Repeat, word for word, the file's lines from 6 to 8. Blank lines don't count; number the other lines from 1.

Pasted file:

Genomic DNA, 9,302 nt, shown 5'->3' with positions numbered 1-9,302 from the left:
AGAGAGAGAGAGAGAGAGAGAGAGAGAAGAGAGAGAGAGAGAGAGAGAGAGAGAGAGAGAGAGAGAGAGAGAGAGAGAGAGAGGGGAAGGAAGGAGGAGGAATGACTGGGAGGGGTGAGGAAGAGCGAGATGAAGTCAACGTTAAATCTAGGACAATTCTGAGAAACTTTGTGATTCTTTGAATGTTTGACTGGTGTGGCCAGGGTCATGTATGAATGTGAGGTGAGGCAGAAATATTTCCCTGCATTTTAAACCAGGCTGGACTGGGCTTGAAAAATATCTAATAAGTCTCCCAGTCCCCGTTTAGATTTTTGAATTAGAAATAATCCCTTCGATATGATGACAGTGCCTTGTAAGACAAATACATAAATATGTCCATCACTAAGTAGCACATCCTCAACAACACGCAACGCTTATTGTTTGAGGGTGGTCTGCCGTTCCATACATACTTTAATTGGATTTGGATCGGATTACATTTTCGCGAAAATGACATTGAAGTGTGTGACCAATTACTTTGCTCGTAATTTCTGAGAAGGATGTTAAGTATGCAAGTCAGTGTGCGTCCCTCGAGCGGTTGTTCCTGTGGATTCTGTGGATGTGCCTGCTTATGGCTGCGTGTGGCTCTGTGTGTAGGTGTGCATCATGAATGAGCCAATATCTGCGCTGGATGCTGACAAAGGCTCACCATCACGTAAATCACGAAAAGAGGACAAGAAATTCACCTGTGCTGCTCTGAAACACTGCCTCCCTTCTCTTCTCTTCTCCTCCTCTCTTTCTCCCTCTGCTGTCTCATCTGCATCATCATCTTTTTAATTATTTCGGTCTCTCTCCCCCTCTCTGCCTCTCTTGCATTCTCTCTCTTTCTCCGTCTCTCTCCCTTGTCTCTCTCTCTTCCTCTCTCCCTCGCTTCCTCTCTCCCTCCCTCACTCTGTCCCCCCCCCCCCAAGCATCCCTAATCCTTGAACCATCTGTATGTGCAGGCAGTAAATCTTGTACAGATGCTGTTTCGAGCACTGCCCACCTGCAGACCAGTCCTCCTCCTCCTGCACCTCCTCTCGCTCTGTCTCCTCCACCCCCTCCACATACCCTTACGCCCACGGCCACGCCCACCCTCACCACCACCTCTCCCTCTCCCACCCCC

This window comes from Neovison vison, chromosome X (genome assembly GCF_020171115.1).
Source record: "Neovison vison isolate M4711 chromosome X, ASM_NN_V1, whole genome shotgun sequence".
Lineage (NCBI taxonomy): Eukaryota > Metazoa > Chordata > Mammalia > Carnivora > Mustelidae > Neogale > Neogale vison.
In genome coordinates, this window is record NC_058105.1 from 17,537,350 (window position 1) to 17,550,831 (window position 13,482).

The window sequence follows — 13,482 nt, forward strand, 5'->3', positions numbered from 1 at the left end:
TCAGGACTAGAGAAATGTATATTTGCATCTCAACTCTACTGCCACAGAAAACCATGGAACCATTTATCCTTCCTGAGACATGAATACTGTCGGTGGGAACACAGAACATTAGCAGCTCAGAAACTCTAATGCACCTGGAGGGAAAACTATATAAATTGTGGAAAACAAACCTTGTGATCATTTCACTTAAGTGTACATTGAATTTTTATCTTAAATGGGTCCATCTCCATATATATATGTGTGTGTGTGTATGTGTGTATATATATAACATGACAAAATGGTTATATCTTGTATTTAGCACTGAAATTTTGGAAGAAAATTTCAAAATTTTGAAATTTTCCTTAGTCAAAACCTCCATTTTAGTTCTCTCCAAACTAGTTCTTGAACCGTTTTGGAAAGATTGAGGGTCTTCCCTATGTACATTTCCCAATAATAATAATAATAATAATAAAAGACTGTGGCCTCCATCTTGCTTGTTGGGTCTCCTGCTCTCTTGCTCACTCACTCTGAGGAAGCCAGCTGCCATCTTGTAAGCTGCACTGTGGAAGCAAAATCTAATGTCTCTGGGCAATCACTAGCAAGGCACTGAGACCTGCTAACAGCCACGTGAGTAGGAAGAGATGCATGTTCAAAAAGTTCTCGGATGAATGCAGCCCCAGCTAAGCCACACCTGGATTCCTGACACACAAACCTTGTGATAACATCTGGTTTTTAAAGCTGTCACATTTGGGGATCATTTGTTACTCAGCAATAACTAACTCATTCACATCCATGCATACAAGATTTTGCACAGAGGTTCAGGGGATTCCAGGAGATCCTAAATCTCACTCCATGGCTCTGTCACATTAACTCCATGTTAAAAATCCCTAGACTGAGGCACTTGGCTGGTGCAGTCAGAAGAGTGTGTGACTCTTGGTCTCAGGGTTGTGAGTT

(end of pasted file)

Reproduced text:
In genome coordinates, this window is record NC_058105.1 from 17,537,350 (window position 1) to 17,550,831 (window position 13,482).

The window sequence follows — 13,482 nt, forward strand, 5'->3', positions numbered from 1 at the left end:
TCAGGACTAGAGAAATGTATATTTGCATCTCAACTCTACTGCCACAGAAAACCATGGAACCATTTATCCTTCCTGAGACATGAATACTGTCGGTGGGAACACAGAACATTAGCAGCTCAGAAACTCTAATGCACCTGGAGGGAAAACTATATAAATTGTGGAAAACAAACCTTGTGATCATTTCACTTAAGTGTACATTGAATTTTTATCTTAAATGGGTCCATCTCCATATATATATGTGTGTGTGTGTATGTGTGTATATATATAACATGACAAAATGGTTATATCTTGTATTTAGCACTGAAATTTTGGAAGAAAATTTCAAAATTTTGAAATTTTCCTTAGTCAAAACCTCCATTTTAGTTCTCTCCAAACTAGTTCTTGAACCGTTTTGGAAAGATTGAGGGTCTTCCCTATGTACATTTCCCAATAATAATAATAATAATAATAAAAGACTGTGGCCTCCATCTTGCTTGTTGGGTCTCCTGCTCTCTTGCTCACTCACTCTGAGGAAGCCAGCTGCCATCTTGTAAGCTGCACTGTGGAAGCAAAATCTAATGTCTCTGGGCAATCACTAGCAAGGCACTGAGACCTGCTAACAGCCACGTGAGTAGGAAGAGATGCATGTTCAAAAAGTTCTCGGATGAATGCAGCCCCAGCTAAGCCACACCTGGATTCCTGACACACAAACCTTGTGATAACATCTGGTTTTTAAAGCTGTCACATTTGGGGATCATTTGTTACTCAGCAATAACTAACTCATTCACATCCATGCATACAAGATTTTGCACAGAGGTTCAGGGGATTCCAGGAGATCCTAAATCTCACTCCATGGCTCTGTCACATTAACTCCATGTTAAAAATCCCTAGACTGAGGCACTTGGCTGGTGCAGTCAGAAGAGTGTGTGACTCTTGGTCTCAGGGTTGTGAGTT